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Law of Contract Example considering invitation to treat, offer and acceptance, intoxication of alcohol and revocation of an online purchase.

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Introduction

Transfer-Encoding: chunked BS2153 Law of Contract Assessment Component 1 Student Matriculation No.: 1508147 Course/Year of Study: Law and Management Stage 2 Word count*: 1698 The issues that are to be analysed within this problem are, invitation to treat, offer and acceptance, intoxication of alcohol and revocation. An offer is a proposal from one party with the intention to be legally bound in such definite terms that, if it is accepted, a legally binding contract will be formed. An offer is the key ingredient to any analysis of contract formation. Without an offer, there will never be a contract. There are often many different communications at the negotiation stage between the parties. The courts are asked to look at these objectively to find the point in time when an offer has been made to somebody. However, there are many communications that do not reach the stage of that offer. To constitute an offer we require the subject matter, the price and who the parties are, just to name a few. However, there are many things that are being said that do not quite reach that standard and which the law labels an invitation to treat. The purpose of an invitation to treat is to invite others to make an offer which can then be accepted by the person who made the invitation.[1] As a general rule, an advertisement is only ...read more.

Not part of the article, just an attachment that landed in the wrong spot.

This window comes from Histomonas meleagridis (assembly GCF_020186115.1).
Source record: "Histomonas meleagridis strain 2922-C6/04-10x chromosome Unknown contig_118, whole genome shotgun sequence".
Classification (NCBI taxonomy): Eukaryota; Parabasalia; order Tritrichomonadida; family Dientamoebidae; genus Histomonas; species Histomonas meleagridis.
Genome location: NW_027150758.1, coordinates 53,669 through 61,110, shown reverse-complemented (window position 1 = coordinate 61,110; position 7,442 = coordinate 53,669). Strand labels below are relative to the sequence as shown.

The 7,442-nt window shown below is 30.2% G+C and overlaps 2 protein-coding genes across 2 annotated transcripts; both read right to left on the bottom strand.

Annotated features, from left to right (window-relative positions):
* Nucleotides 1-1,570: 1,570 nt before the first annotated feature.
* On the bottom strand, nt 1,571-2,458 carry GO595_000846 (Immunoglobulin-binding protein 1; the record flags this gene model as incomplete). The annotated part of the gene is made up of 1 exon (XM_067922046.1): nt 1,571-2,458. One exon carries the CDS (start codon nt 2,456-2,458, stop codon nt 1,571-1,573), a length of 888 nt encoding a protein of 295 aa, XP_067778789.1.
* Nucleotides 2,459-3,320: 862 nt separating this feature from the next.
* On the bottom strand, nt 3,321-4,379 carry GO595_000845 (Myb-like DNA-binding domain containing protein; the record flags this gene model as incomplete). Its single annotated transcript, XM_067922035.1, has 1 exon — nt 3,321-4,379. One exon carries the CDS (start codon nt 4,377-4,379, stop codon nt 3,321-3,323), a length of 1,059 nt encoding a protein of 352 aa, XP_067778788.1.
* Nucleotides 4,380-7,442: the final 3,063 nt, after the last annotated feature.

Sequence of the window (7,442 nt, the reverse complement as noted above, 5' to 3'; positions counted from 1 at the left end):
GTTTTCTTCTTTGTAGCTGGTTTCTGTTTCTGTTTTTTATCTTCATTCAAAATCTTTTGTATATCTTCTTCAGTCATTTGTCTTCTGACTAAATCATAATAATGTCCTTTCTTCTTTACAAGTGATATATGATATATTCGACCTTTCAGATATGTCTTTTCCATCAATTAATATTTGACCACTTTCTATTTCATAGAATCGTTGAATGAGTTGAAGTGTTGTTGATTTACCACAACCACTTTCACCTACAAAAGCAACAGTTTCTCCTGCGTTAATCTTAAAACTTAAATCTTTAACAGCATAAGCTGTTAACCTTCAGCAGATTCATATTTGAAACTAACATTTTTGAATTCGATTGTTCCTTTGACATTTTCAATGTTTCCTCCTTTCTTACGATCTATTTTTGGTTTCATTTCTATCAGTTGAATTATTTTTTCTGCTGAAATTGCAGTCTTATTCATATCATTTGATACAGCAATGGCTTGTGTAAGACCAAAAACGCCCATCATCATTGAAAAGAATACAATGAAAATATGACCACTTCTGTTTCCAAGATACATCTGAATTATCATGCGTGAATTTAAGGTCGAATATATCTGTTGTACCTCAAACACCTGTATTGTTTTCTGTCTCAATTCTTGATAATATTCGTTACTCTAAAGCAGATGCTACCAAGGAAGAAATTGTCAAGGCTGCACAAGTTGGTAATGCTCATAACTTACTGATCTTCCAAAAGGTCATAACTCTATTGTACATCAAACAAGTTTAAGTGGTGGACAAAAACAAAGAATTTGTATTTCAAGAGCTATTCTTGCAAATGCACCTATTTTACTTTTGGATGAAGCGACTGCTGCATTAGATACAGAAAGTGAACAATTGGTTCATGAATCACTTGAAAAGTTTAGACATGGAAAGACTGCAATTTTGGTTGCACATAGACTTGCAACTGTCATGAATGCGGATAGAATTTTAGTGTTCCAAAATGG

Middle

During a previous purchase Ben had saved his personal and payment details in order to speed up the process the next time he was purchasing from the website. He then, unbeknown to him, placed the double-decker bus in his shopping basket instead of simply adding it to his own personal wish list, before proceeding to the checkout. This process is said to replicate the same process of purchasing products within a shop. And so, in this case Ben would have in fact made an offer to buy as he replied to the invitation to treat on the website. Thus, establishing the first criteria needed to form a valid contract. The seller?s response via text confirming his acceptance of Ben?s offer forms the second essential criteria of a contract. Lastly, intention to be legally bound could be said to have occurred when Ben confirmed that he accepted the website and seller?s Terms & Conditions. In conclusion, taking an objective view to these facts it would be apparent that the criteria for a valid contract to be formed has been met. However, because Ben was heavily intoxicated with alcohol at the time of the purchase, the circumstances and validity of the contract may change. This issue within the case is whether intoxication of alcohol can affect the validity of a contract. ...read more.

Conclusion

Whilst they were out of the office, they had ignored all of their business communications. The court held that the letters they failed to open but had received was sufficient communication for the purposes of contract formation. The courts came to this conclusion because it is expected that communications are to be looked at. Another example of this can be seen in the case of McMillan v Caldwell.[12] It was held within this case that a formal written offer to purchase or sell heritable property could be withdrawn verbally, even if error was not an issue, as long as notice of withdrawal was communicated to the other party before an acceptance of the offer had been sent.[13] Looking at the facts of the case in question it is apparent that Ben was too late in revoking his offer as it had already been accepted by the seller. This would suggest that a valid contract was created between the parties. On taking an objective approach to the facts of this case the contract would stand. However, for Ben to be released from the contractual agreement he could go down the path of intoxication of alcohol. As a result of his excessive consumption of alcohol it would be said that he had lost his ability to contract as he was deprived of his exercise of reason. Where capacity is lost for these reasons, any purported contract is null. ...read more.

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